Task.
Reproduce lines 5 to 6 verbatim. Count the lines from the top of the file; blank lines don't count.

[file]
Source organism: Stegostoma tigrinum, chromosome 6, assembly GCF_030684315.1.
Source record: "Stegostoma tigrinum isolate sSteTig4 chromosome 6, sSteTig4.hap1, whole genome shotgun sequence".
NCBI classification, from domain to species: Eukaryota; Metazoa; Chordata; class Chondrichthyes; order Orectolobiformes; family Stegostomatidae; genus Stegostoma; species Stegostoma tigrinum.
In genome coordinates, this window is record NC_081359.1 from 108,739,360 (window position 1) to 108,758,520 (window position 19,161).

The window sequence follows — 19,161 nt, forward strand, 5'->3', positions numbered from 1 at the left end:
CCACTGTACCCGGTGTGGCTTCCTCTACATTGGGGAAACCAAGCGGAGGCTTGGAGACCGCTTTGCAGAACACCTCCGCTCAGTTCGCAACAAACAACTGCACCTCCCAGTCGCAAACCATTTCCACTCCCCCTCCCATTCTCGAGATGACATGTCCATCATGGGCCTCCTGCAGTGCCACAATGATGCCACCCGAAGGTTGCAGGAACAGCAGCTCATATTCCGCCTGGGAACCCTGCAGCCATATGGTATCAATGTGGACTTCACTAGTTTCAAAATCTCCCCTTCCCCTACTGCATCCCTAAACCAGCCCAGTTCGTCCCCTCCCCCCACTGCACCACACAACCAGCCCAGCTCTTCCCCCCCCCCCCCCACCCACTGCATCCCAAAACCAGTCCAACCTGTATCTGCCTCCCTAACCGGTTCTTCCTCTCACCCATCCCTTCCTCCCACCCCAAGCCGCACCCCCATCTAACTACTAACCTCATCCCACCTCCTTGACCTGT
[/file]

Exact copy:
The window sequence follows — 19,161 nt, forward strand, 5'->3', positions numbered from 1 at the left end:
CCACTGTACCCGGTGTGGCTTCCTCTACATTGGGGAAACCAAGCGGAGGCTTGGAGACCGCTTTGCAGAACACCTCCGCTCAGTTCGCAACAAACAACTGCACCTCCCAGTCGCAAACCATTTCCACTCCCCCTCCCATTCTCGAGATGACATGTCCATCATGGGCCTCCTGCAGTGCCACAATGATGCCACCCGAAGGTTGCAGGAACAGCAGCTCATATTCCGCCTGGGAACCCTGCAGCCATATGGTATCAATGTGGACTTCACTAGTTTCAAAATCTCCCCTTCCCCTACTGCATCCCTAAACCAGCCCAGTTCGTCCCCTCCCCCCACTGCACCACACAACCAGCCCAGCTCTTCCCCCCCCCCCCCCACCCACTGCATCCCAAAACCAGTCCAACCTGTATCTGCCTCCCTAACCGGTTCTTCCTCTCACCCATCCCTTCCTCCCACCCCAAGCCGCACCCCCATCTAACTACTAACCTCATCCCACCTCCTTGACCTGT